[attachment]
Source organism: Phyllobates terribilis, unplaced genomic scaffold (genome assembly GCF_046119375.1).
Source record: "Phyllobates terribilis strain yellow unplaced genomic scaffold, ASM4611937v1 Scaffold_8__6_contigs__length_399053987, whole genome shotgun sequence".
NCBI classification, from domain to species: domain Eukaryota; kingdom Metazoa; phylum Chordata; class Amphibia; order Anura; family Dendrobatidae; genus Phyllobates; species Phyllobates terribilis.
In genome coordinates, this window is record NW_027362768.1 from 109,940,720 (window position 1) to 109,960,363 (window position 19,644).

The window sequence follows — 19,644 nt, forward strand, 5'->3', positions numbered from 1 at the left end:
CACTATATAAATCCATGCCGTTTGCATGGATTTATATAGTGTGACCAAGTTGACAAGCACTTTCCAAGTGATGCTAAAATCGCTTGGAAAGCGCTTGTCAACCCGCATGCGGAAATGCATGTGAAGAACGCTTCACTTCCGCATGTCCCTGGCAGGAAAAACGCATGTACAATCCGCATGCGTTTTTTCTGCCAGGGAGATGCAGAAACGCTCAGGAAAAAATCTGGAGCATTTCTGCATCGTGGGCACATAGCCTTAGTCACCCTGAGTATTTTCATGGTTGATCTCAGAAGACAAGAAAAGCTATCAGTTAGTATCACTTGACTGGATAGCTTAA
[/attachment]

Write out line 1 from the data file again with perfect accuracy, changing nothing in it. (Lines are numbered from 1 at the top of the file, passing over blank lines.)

Source organism: Phyllobates terribilis, unplaced genomic scaffold (genome assembly GCF_046119375.1).